When I’m writing a novel, my most intense work happens while I look like I’m doing nothing at all. Sitting and staring blankly, chewing my nails, or filling an entire page with tiny lines and spirals. This is my body getting out of the way so my brain can get down to the real work of creating.
And for the visual arts, these totally tactile pursuits, you’ve got to have a place to spread out your paints, your pencils, your small objects that make you itch to draw. You know what’s nice and tidy and doesn’t clutter a room? A cellphone. If you want them to spend less time staring at screens (I’m not knocking screens here, you know I love me some screen time), you’ve got to grant them some real estate.
With that in mind, I make a point of keeping art supplies in easy reach. We have a dedicated kitchen drawer for placemats, paper, paint supplies so even the youngest kids can help themselves. Jars of colored pencils & crayons on table, a sharpener on the kitchen counter, a stack of art books on the shelf nearby. I want them to have constant free access to art materials. It’s also a good idea to keep a bag packed for outings. I described ours in this old GeekMom post.
8) And what materials do I recommend? For littles: good paper, cheap paints. I elaborated on my reasons in this post from several years back:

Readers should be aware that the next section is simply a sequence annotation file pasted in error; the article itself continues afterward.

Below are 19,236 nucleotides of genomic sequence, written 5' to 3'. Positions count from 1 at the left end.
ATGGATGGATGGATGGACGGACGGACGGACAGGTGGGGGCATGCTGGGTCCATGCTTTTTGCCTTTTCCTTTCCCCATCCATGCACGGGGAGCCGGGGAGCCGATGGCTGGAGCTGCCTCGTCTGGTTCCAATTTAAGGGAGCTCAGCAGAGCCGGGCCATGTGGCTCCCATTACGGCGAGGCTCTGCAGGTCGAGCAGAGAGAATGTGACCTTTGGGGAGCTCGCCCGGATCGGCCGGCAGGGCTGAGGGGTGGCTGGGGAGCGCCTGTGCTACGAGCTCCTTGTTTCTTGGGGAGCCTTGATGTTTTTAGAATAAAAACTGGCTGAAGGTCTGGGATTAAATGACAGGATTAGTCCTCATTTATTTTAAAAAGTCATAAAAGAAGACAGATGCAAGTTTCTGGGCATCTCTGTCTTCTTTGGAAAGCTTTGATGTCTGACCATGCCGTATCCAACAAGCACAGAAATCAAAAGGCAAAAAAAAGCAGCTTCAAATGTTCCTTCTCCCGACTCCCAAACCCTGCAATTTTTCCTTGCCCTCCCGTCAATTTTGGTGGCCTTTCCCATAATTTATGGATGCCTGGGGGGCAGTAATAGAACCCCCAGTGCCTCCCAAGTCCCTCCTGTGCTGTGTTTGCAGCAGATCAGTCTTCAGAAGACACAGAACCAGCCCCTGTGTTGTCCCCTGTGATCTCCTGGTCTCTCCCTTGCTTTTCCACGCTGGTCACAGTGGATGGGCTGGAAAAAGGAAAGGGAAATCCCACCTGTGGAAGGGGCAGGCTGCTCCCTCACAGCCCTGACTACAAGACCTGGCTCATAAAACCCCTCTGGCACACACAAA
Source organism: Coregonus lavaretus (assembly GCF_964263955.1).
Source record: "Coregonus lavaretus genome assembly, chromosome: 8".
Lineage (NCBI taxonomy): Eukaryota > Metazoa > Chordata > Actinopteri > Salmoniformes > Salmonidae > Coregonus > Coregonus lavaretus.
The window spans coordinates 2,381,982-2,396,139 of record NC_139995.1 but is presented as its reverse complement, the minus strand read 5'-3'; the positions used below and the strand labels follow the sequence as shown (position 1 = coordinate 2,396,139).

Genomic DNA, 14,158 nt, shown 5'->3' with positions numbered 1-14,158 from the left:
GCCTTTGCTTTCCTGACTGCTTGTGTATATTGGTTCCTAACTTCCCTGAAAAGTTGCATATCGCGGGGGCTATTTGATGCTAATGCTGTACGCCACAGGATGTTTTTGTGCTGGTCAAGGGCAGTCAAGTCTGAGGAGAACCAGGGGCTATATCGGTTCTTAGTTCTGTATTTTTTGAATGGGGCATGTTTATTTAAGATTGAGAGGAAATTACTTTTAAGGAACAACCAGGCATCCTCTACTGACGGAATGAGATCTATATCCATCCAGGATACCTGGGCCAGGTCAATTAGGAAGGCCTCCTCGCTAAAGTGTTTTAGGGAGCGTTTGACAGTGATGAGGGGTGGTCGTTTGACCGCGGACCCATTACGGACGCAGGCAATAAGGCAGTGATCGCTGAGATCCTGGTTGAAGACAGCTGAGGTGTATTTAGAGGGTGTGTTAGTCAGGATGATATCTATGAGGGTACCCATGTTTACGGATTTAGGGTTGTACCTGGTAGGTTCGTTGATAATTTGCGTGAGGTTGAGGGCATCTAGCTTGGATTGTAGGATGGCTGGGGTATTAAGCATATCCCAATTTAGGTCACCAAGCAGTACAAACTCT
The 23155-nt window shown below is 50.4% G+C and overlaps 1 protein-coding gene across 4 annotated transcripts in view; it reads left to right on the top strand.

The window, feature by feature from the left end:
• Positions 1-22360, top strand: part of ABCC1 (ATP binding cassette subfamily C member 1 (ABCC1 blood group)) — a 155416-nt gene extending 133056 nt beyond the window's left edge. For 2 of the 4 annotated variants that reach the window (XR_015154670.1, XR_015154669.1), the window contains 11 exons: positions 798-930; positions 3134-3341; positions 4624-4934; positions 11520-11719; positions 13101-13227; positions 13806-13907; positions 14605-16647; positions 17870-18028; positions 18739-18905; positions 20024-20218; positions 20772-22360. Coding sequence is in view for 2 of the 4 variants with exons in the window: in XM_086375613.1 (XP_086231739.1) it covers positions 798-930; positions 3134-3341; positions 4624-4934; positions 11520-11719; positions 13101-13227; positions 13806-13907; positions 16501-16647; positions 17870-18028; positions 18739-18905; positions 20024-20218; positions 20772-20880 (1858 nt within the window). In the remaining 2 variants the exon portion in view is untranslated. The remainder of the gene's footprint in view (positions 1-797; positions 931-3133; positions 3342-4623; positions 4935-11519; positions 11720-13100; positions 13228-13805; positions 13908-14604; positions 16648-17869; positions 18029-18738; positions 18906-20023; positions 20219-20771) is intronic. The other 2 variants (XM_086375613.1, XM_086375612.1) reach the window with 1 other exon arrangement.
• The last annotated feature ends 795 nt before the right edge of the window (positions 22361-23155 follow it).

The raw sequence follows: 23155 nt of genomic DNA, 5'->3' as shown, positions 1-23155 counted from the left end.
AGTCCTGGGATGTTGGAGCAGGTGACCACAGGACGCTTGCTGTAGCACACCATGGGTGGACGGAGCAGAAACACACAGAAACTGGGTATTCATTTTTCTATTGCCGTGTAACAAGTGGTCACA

When my older kids were little, I read lots and lots about the benefits of providing children with really high quality art supplies. In some cases, I still agree: Prismacolor colored pencils are worlds better than your drugstore variety. The lead is so creamy and blendable. They’re expensive but they last a long time—we’re on our second set of 72 colors in over ten years.
But watercolors? Real watercolor paper makes a huge difference, but it’s expensive; that’s one reason I was so taken with Jenn’s idea to cut it into smaller, postcard-sized pieces. But when it comes to the paints themselves, well, I’ve been the high-quality route, absorbed the persuasive literature that talks about rich pigments and translucent hues; bought the pricey tubes of red, yellow, blue; collected jars for mixing colors; watched my children squeeze out too much paint and gleefully swirl it into an expensive puddle of mud-colored glop.